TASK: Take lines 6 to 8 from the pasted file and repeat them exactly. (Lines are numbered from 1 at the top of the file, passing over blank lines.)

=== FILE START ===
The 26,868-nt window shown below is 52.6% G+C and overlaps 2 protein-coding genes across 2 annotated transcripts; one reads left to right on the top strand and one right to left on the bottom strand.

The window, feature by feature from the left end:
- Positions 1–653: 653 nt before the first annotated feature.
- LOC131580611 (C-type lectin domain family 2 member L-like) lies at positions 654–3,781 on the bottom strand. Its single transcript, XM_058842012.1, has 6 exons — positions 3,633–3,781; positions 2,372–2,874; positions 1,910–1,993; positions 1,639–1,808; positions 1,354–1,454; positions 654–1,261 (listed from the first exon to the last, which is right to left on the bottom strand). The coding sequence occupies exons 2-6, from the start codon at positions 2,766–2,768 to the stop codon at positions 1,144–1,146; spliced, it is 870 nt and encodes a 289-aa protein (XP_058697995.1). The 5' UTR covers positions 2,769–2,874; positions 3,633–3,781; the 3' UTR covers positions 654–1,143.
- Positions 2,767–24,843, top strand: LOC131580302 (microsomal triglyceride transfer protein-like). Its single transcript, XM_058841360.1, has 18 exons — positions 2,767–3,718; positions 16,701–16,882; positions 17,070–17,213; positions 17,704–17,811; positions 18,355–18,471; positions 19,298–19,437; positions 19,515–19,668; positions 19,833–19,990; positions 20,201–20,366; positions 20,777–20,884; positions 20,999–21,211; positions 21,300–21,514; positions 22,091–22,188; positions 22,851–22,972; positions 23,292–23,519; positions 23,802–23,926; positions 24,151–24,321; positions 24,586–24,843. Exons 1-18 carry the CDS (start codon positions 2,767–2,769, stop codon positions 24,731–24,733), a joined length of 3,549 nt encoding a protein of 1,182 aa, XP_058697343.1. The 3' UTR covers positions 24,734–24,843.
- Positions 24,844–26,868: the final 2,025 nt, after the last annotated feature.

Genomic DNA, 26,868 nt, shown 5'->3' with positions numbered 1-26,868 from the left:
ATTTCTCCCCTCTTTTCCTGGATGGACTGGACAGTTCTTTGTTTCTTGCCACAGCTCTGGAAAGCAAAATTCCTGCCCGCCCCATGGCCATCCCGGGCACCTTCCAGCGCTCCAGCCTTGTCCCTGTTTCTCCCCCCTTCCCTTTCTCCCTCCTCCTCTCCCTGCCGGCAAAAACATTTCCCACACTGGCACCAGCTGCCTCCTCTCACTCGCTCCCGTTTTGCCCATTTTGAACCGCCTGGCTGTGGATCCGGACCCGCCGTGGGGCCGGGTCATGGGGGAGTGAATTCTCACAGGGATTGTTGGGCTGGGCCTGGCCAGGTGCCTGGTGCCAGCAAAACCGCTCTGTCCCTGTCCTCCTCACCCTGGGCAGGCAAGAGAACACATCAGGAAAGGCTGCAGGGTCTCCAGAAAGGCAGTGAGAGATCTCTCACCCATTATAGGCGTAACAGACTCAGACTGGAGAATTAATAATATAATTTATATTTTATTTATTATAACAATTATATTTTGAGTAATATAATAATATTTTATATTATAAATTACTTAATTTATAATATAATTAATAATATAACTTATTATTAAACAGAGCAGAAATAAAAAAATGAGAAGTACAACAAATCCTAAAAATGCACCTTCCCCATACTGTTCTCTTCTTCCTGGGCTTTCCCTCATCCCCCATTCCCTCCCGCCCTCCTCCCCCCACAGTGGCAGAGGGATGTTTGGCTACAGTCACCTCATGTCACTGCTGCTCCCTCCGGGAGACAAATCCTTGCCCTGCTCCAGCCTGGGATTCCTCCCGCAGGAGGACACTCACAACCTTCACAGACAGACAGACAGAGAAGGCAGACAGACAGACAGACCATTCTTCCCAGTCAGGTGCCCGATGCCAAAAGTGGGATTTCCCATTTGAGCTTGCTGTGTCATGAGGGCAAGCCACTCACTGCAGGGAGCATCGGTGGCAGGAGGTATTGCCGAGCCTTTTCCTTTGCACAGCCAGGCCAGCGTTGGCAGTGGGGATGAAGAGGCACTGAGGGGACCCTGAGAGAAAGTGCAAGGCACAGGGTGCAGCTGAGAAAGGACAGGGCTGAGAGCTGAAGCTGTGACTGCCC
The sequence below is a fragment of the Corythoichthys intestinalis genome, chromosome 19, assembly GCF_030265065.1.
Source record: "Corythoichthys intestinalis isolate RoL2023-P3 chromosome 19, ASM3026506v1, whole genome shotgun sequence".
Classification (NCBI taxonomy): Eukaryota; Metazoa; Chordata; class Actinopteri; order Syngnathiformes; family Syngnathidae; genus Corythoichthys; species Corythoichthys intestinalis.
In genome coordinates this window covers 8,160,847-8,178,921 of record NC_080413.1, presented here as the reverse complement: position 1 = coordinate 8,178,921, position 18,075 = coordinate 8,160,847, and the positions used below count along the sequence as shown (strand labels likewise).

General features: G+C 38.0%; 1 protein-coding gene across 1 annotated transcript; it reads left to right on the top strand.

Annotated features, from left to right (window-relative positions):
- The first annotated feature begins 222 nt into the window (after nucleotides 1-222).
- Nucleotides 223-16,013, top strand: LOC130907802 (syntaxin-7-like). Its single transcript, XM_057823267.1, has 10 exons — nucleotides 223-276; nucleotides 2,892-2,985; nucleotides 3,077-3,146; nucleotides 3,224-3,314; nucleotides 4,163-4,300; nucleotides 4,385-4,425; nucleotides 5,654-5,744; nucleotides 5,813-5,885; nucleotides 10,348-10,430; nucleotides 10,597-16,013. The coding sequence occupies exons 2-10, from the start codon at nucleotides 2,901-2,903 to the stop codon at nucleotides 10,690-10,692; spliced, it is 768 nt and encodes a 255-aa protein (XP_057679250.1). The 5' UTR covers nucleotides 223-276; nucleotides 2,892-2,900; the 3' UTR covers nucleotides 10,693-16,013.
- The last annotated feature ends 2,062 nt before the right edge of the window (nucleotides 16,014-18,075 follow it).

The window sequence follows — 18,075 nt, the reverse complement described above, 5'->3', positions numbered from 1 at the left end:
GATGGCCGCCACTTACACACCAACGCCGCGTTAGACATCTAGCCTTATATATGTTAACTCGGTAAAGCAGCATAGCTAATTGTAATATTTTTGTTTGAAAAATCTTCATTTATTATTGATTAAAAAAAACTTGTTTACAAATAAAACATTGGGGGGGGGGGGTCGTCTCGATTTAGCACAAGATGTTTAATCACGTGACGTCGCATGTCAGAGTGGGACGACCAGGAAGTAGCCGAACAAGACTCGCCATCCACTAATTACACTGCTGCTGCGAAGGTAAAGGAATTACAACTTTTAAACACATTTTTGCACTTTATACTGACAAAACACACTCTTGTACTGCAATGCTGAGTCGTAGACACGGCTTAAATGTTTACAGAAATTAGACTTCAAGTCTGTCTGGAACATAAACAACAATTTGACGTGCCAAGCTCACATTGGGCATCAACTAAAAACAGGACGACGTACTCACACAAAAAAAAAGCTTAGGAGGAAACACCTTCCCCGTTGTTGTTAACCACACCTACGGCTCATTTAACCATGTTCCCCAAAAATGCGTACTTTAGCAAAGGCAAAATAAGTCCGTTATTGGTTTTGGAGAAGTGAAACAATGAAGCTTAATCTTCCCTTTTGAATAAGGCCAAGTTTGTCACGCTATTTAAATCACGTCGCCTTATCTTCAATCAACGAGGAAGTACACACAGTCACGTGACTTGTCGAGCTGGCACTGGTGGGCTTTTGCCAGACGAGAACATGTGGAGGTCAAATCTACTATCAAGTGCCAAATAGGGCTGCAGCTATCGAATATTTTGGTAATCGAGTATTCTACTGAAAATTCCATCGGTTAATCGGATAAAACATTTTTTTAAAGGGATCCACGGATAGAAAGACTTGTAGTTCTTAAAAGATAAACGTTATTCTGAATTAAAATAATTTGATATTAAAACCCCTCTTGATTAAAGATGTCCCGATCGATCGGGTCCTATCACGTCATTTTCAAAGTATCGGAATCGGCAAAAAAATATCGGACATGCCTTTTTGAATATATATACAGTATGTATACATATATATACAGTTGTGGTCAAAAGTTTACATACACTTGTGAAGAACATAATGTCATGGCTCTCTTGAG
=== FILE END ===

- Positions 24,844–26,868: the final 2,025 nt, after the last annotated feature.

Genomic DNA, 26,868 nt, shown 5'->3' with positions numbered 1-26,868 from the left:
ATTTCTCCCCTCTTTTCCTGGATGGACTGGACAGTTCTTTGTTTCTTGCCACAGCTCTGGAAAGCAAAATTCCTGCCCGCCCCATGGCCATCCCGGGCACCTTCCAGCGCTCCAGCCTTGTCCCTGTTTCTCCCCCCTTCCCTTTCTCCCTCCTCCTCTCCCTGCCGGCAAAAACATTTCCCACACTGGCACCAGCTGCCTCCTCTCACTCGCTCCCGTTTTGCCCATTTTGAACCGCCTGGCTGTGGATCCGGACCCGCCGTGGGGCCGGGTCATGGGGGAGTGAATTCTCACAGGGATTGTTGGGCTGGGCCTGGCCAGGTGCCTGGTGCCAGCAAAACCGCTCTGTCCCTGTCCTCCTCACCCTGGGCAGGCAAGAGAACACATCAGGAAAGGCTGCAGGGTCTCCAGAAAGGCAGTGAGAGATCTCTCACCCATTATAGGCGTAACAGACTCAGACTGGAGAATTAATAATATAATTTATATTTTATTTATTATAACAATTATATTTTGAGTAATATAATAATATTTTATATTATAAATTACTTAATTTATAATATAATTAATAATATAACTTATTATTAAACAGAGCAGAAATAAAAAAATGAGAAGTACAACAAATCCTAAAAATGCACCTTCCCCATACTGTTCTCTTCTTCCTGGGCTTTCCCTCATCCCCCATTCCCTCCCGCCCTCCTCCCCCCACAGTGGCAGAGGGATGTTTGGCTACAGTCACCTCATGTCACTGCTGCTCCCTCCGGGAGACAAATCCTTGCCCTGCTCCAGCCTGGGATTCCTCCCGCAGGAGGACACTCACAACCTTCACAGACAGACAGACAGAGAAGGCAGACAGACAGACAGACCATTCTTCCCAGTCAGGTGCCCGATGCCAAAAGTGGGATTTCCCATTTGAGCTTGCTGTGTCATGAGGGCAAGCCACTCACTGCAGGGAGCATCGGTGGCAGGAGGTATTGCCGAGCCTTTTCCTTTGCACAGCCAGGCCAGCGTTGGCAGTGGGGATGAAGAGGCACTGAGGGGACCCTGAGAGAAAGTGCAAGGCACAGGGTGCAGCTGAGAAAGGACAGGGCTGAGAGCTGAAGCTGTGACTGCCC